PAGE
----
Malakhi Simmons was born in Nashville, Tenn. The son of two artists who sought to expose him to the world of creation: his first toys were cameras and film sets served as his playground. His childhood was spent in Los Angeles, where his cinematographer father, John Simmons, A.S.C., introduced him to his first love, filmmaking. As a young boy, he was brought along with his father and fellow colleague, Carlton Moss, as the two worked on projects together. At the age of six, with a Star Wars action figure in one hand and a Nagra in the other, Malakhi performed his first professional job as a soundman. Through the years his various duties on set would grow. While continuing to work under the tutelage of his father and Moss, Malakhi inherited a passion for educational films and was inspired early on to create works rich in substance and purpose.
This quest led him to pursue work on numerous film projects such as the documentary of the slave ship Henrietta Marie for which he served as the underwater camera operator while an undergraduate at Hampton University. During his matriculation at Hampton, the seemingly vast separation between his selected major, Biology Premed, and his more creative passion for filmmaking, was intriguing to those who observed him. When asked how he had chosen his major, he claimed, "Art imitates life, so I studied life!" As it turns out, Malakhi’s inquisitiveness only helped to broaden his scope as an artist. Along with film, he also applied his skills to the field of journalism, becoming a columnist for BRE (Black Radio Exclusive) magazine, where he developed as a photographer and writer.
As Malakhi moved from college into professional life he was given the opportunity to apprentice under the eye of John A. Alonzo, A.S.C. On a professional level, Alonzo was able to help Malakhi strengthen and sharpen his technical skills. On a more personal level, Alonzo helped Malakhi to not only explore his role as an artist, but as a person of color in the film industry. The personal conversations shared with Alonzo reminded him of the lessons he received as a young man, while working with his father and Moss.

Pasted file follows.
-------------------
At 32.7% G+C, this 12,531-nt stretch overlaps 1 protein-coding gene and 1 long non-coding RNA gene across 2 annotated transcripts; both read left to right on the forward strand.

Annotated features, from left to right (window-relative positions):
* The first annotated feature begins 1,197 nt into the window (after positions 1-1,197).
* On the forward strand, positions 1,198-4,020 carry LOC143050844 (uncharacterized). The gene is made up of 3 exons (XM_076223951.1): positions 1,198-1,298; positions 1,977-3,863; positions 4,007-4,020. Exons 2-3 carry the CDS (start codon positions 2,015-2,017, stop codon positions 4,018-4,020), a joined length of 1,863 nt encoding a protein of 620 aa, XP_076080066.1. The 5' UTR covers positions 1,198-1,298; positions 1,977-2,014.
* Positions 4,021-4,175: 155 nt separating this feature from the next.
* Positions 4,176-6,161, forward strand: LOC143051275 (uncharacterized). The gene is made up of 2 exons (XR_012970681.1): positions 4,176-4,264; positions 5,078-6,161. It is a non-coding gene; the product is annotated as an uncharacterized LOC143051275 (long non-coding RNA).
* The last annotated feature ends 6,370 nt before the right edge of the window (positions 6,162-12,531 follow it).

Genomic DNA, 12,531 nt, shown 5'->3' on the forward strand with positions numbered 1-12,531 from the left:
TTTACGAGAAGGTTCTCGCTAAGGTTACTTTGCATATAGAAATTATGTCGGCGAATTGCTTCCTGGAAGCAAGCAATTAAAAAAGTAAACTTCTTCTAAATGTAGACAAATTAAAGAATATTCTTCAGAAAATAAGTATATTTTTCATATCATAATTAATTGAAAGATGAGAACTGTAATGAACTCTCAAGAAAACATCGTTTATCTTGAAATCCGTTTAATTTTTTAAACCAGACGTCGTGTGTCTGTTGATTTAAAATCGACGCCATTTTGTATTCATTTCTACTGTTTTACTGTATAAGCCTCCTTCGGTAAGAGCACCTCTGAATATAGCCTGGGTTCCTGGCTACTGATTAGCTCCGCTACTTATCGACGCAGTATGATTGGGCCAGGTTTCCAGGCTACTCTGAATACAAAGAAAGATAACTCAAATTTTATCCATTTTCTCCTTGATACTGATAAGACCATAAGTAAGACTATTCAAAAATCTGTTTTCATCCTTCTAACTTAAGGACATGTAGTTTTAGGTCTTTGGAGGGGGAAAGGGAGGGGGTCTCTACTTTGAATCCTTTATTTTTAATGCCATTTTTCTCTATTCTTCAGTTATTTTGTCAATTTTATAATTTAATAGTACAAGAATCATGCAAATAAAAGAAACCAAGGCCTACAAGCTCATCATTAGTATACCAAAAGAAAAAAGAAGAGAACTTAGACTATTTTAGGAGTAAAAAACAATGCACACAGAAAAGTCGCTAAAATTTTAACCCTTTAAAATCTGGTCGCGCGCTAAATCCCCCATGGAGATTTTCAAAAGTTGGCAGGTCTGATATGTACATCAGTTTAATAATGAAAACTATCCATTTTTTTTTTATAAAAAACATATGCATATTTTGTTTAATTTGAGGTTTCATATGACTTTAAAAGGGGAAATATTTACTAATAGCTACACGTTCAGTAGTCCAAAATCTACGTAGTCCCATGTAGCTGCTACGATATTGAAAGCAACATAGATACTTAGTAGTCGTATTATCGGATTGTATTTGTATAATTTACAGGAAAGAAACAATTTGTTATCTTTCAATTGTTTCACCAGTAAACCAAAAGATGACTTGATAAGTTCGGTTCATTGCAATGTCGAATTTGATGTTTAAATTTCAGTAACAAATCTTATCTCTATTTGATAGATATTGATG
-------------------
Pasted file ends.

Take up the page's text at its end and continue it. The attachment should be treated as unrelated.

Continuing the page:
Soon after finishing his tenure with Alonzo, Malakhi went to work as a photojournalist, documenting his trips to Nepal, Brazil, and Cuba. The resulting works helped gain him recognition as both a photographer and columnist through the various exhibitions and publications that resulted. In addition, he produced numerous projects that helped shed light on the musical and spiritual African Diaspora in the Americas.
Through a lifetime of dedication, observation, and action, Malakhi intends to use his knowledge and experience in fashioning a body of entertaining, yet educational work. In turn, he hopes his art can serve as a form of mentorship to other aspiring artists, just as the work of Carlton Moss, John A. Alonzo, his mother and father did for him. Today, he engages in various partnerships with non-profit organizations in order to bring about community awareness through a support of the arts. His ultimate vision is to leave lasting works that will inspire future generations to come.